As we await the season opener for the big club, let’s see how some of the kids are doing:
- Greg McKegg is off to an excellent start with 8 points in 5 games played for the Erie Otters. Greg recorded two shorthanded goals and added another assist for good measure in a 5-2 win last night over the London Knights. McKegg is currently tied for 5th overall in OHL scoring.
- Brad Ross has also started well out of the gate with 4 goals and 5 points in 3 games played for the Portland Winterhawks. Without Nino Niederreiter and possibly Ryan Johansen this season, Ross will be counted upon to shoulder a much bigger offensive load. He’s responded well so far, taking a hold of the team’s scoring lead in addition to posting a team best +5 rating.
- Jesse Blacker is back with the Owen Sound Attack and has 2 points through 2 games played. It’s clear that Blacker has plenty of offensive potential, but he will have to work at rounding out the other areas of his game and improve upon last year’s team worst -22 rating.
- The Toronto Marlies have started their hockey season on a positive note with back to back preseason wins over the Rochester Americans. Forward Marcel Mueller has been an absolute force so far, recording 4 goals and 1 assist for 5 points through the pair of games. The much maligned Mikhail Stefanovich will look for a big rebound year and is off to a good start with a pair of goals in the preseason opener. James Reimer was the winning goaltender on Friday while Ben Scrivens stopped 21 of 24 shots for the victory on Saturday. Toronto will open the season Saturday, October 9th against the Rochester Americans at the Ricoh Coliseum.
One of the more interesting subplots to the Maple Leafs’ 2010-11 preseason has been the Michael Liambas situation. Offered a tryout – amidst much fanfare – in time for the team’s annual Rookie Camp, the infamous winger was ultimately released on Thursday, during the first round of cuts at the NHL training camp.
Ordinarily, such a move would be regarded as no more than a footnote, a regular or even “to be expected” occurrence which takes place in any training camp. But Liambas’ situation was – and remains – anything but ordinary.
For Greg McKegg, nothing has necessarily come easy in his hockey career. Â A slow start to his rookie campaign in Erie, followed by a knee injury which threatened the start of his season this past year, McKegg began the year as a winger for the Erie Otters that ISS ranked in the 90′s.
It was something that McKegg couldn’t not think about, no matter how much he tried.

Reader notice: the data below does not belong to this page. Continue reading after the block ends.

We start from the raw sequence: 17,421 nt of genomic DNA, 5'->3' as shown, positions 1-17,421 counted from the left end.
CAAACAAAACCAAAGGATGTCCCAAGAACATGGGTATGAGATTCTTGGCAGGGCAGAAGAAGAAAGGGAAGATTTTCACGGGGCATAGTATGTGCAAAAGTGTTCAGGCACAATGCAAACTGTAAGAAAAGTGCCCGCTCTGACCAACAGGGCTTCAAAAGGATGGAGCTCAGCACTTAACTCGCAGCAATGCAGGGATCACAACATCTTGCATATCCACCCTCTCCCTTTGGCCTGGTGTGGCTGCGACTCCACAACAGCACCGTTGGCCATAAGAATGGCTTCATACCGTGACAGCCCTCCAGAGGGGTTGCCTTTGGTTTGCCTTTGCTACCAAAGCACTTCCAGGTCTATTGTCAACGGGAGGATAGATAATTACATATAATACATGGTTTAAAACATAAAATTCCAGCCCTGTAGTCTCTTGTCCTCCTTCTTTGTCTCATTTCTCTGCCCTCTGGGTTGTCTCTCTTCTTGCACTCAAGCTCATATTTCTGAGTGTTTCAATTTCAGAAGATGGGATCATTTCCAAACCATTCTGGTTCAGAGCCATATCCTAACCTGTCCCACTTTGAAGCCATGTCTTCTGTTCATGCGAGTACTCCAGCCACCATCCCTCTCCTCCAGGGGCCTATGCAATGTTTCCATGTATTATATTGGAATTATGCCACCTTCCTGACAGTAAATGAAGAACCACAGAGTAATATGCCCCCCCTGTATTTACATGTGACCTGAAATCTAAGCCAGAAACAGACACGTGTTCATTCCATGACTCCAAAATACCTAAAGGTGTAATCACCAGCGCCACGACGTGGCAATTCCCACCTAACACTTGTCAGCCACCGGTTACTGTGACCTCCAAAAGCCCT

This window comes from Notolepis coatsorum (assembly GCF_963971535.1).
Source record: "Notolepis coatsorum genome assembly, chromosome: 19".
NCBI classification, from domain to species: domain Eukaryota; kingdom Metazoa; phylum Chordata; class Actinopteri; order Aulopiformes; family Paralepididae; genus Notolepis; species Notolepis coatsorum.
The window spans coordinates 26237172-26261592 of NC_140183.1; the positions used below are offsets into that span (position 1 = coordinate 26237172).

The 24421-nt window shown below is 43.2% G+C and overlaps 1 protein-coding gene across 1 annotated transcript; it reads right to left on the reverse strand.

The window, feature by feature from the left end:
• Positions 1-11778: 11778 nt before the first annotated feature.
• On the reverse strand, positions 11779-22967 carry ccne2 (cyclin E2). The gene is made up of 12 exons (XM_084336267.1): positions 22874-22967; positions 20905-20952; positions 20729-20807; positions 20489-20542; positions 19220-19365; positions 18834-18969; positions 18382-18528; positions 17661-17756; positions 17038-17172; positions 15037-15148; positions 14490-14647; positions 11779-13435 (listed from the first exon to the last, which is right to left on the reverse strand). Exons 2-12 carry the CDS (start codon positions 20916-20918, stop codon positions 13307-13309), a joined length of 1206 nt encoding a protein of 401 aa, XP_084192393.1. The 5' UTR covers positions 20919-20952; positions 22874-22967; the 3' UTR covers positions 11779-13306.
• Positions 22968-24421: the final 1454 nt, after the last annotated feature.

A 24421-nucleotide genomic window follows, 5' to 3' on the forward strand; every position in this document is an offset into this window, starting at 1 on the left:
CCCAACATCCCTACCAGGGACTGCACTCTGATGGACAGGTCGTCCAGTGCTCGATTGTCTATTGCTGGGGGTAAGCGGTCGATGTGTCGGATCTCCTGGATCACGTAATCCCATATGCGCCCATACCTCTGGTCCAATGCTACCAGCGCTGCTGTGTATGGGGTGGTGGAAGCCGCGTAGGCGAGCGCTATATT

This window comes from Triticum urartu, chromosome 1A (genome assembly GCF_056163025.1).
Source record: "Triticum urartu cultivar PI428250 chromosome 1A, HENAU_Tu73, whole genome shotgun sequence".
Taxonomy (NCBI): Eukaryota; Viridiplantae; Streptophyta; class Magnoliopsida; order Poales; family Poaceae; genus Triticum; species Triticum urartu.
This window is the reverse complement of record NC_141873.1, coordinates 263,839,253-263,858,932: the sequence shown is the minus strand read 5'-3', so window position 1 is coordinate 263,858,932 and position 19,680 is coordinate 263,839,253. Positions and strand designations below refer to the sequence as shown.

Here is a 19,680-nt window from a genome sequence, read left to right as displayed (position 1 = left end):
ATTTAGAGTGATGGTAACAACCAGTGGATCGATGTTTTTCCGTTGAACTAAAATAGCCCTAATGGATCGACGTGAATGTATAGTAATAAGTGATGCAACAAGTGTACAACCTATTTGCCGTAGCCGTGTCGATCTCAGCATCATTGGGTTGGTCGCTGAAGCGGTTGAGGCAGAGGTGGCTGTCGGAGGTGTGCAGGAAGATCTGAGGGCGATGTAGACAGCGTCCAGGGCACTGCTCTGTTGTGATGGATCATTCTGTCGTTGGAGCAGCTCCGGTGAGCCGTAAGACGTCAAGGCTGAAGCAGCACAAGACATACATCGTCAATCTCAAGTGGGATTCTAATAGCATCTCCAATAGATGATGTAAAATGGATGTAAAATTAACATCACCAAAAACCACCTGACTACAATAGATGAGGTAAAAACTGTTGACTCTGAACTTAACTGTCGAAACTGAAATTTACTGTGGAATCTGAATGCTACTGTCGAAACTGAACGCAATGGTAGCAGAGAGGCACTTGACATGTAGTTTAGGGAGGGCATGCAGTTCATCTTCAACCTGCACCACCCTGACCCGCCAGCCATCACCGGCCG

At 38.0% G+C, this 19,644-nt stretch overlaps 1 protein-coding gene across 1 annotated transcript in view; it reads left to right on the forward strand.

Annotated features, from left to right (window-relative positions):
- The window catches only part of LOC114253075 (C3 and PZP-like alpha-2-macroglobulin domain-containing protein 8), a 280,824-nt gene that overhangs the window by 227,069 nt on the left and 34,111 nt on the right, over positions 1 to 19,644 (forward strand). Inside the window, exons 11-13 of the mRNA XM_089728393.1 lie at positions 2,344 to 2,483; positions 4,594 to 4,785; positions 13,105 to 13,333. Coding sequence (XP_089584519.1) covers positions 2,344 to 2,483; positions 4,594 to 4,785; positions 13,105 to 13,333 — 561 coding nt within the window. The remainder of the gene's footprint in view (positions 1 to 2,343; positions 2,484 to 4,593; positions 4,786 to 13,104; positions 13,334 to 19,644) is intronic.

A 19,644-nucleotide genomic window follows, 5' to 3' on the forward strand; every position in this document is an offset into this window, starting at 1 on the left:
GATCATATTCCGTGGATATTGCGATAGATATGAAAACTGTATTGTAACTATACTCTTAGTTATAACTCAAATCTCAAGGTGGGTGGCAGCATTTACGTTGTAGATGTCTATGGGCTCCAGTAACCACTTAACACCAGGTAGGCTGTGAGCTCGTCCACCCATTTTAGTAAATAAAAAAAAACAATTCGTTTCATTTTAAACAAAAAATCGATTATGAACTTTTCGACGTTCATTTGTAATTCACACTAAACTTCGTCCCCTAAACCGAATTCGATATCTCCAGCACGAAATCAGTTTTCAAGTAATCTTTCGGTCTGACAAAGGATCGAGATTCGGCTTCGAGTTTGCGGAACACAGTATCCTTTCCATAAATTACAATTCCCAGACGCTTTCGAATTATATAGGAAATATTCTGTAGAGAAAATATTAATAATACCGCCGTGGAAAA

“It’s something you try not to think about too much really, but you can’t help but look. Â It was disappointing to see that for sure, but I think it gives you that edge to work harder and show people that you deserve to be higher up on the list.”
And that is exactly what he did.
Being described by some in the hockey circles as a perennial underdog, McKegg did the only thing he knew how to do. Â Work hard.
Took a couple days off, but now let’s get back to the draft profiles. Today’s 2010 draft primer will focus on Andrew Yogan, an American-born power forward who plays for the Erie Otters of the OHL. Yogan might’ve garnered first or second round consideration at the beginning of the season but has been all over draft boards of late because of his inconsistent play.Â However, the invaluable package of size, character and high end skill he brings to the table is undeniable.
Since last Friday, Michael Liambas of the Erie Otters has awaited the league’s decision on his hit to Kitchener Rangers defenseman Ben Fanelli. Today, the OHL has come down hard on Liambas, suspending him for the regular season and playoffs, thus ending his OHL career.
It’s a hit no one ever wants to happen. It’s the type of collision in which there was no intent to injure, and still a player is left in an unfortunate state. It’s the hit that has left Ben Fanelli in a critical but stable state in the hospital with skull and facial fractures, and Mike Liambas at home deeply depressed and feeling awful over the game he loves.
Even in the days of modern technology, many still profess that meteorology is an inexact science more guess work than theory. The very same can be said when scouting goaltenders. For every Mark-Andre Fleury (selected 1st overall in 2003) thereâ€™s a Brent Krahn (selected 9th overall in 2000). Meanwhile recent Vezina nominees and winners such as Tim Thomas, Mikka Kiprusoff and Evgeni Nabokov had to wait until the 217th, 116th and 219th selections respectively to see their names on the board. Indeed, the vast majority of netminders who started a game last season in the NHL had long waits deep into the second day to see their dreams realized while others went completely unnoticed only to resurface as free agents years later.